# Data set 2 we look at the following data set

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Data Set 2 We look at the following data set, describing very hypothetical observations of interarrival times of a bus at a bus stop. The data is sorted to make it easier to identify some indexes 0.1 2.5 8.3 28.6 0.3 2.7 9.1 29.0 0.9 3.0 11.6 33.6 1.2 3.2 12.4 41.6 1.3 3.6 13.5 45.0 1.6 3.9 15.0 46.6 1.7 4.2 18.0 49.5 1.7 4.5 18.7 71.9 2.3 4.6 21.2 92.2 2.5 6.5 21.5 115.0 We also have the following summaries: Count 40 Sum 754.7 Sum of squares 40684.6 For this data compute (“by hand”, that is, not using a spreadsheet, but calculators are fine) 1. The mean 2. The population variance and population standard deviation 3. The sample variance and sample standard deviation 4. The median 5. The first quartile 6. The third quartile 7. The minimum 8. The maximum 9. The range 10. The midrange Don't draw any conclusion, since we are told nothing about how this data was collected.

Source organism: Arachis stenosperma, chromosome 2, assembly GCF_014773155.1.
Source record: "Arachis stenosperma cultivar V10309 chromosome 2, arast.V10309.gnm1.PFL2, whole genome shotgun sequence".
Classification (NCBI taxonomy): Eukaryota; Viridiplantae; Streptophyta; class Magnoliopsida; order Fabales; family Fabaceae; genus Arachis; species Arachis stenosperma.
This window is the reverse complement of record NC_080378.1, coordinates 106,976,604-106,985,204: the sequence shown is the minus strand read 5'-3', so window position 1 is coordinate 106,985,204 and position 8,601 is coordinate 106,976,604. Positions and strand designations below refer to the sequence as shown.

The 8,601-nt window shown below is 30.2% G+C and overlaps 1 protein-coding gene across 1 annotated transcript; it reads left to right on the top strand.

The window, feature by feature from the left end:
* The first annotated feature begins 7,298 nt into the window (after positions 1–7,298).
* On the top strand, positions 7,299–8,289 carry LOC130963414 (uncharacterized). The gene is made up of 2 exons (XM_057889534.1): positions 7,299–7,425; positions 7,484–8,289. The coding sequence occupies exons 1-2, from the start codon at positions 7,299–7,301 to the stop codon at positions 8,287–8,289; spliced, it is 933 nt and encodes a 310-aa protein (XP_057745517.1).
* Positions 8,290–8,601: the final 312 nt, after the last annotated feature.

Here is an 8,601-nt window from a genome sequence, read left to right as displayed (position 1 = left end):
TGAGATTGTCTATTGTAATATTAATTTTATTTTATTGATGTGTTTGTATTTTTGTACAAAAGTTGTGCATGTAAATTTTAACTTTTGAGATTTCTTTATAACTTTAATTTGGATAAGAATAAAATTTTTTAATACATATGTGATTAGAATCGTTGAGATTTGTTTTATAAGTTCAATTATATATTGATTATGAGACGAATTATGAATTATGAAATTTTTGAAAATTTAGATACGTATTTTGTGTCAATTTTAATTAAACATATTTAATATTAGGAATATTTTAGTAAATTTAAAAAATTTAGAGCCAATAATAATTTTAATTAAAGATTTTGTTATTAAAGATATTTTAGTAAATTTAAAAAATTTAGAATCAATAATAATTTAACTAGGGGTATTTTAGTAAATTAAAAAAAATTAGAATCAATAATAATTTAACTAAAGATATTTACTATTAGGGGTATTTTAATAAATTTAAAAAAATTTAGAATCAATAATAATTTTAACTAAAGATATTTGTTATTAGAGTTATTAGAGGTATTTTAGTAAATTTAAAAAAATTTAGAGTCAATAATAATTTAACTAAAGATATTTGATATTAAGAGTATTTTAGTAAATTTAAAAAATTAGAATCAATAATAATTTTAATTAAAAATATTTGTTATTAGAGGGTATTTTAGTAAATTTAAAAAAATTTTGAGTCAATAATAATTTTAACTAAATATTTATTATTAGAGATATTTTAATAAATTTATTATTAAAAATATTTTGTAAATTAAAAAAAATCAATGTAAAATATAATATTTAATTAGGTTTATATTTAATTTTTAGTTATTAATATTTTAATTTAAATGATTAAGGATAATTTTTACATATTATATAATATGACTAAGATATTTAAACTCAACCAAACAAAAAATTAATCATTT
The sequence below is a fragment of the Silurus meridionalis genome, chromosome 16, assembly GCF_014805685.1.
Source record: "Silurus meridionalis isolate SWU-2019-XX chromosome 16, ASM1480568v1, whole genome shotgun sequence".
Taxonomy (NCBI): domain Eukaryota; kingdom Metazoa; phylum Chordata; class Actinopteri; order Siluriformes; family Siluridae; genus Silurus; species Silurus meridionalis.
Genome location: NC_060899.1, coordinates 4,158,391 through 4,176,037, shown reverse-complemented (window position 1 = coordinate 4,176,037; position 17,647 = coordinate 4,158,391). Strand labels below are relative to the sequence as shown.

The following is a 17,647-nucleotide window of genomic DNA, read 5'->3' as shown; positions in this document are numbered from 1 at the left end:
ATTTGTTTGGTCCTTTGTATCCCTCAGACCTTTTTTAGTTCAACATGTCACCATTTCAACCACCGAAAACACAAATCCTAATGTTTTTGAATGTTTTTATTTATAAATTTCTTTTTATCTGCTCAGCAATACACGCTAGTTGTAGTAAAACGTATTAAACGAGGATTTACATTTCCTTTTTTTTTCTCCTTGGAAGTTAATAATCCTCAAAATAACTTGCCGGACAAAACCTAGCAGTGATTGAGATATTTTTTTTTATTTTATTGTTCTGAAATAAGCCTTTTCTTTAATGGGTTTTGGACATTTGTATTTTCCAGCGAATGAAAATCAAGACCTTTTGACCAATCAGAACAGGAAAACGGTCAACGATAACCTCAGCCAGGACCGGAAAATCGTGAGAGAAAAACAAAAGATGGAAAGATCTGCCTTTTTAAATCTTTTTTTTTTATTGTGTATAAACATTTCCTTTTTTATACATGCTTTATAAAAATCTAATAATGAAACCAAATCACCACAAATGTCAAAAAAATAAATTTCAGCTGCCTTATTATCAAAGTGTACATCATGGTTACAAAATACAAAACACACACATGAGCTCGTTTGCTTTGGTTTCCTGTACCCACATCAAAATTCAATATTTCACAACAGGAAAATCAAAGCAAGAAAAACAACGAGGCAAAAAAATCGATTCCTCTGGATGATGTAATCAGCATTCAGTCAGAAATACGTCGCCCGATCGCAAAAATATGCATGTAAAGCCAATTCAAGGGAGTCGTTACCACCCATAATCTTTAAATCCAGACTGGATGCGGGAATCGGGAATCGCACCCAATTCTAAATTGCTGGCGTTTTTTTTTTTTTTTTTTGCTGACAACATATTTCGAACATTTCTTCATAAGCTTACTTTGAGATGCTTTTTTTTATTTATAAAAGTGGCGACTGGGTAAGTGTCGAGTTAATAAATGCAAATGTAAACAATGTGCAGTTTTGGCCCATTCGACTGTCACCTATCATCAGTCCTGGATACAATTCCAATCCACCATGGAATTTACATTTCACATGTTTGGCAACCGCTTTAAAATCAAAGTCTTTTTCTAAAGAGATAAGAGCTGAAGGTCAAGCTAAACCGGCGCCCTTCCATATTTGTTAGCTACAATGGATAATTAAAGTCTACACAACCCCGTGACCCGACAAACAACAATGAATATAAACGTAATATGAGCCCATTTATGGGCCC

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Solutions Here are the answers provided by the same program that generated the data: Mean 18.8662545343612 1 quartile 2.51121900937518 Median 7.38373031601704 3 quartile 23.2795020742005 Population Standard Deviation 25.7134102638779 Population Variance 661.179467398501 Sample Standard Deviation 26.0409828362023 Sample Variance 678.132787075385 Range 114.906089411266 Minimum 0.12702396574074 Maximum 115.033113377007 Midrange 57.580068671374 The data was simulated assuming what is called an “Exponential” model. This model fits interarrival times of events that are completely unconnected – typically, requests for service to a common resource (like a printer) in a vast network, or, as its original application, phone calls arriving at a central city switchboard (at the time when these things existed) In theory, a very large sample should produce a histogram closely resembling the following graph: Notice how the “tail” (the left end of the graph) approaches 0 at a slower pace than the preceding (“Normal”) picture.
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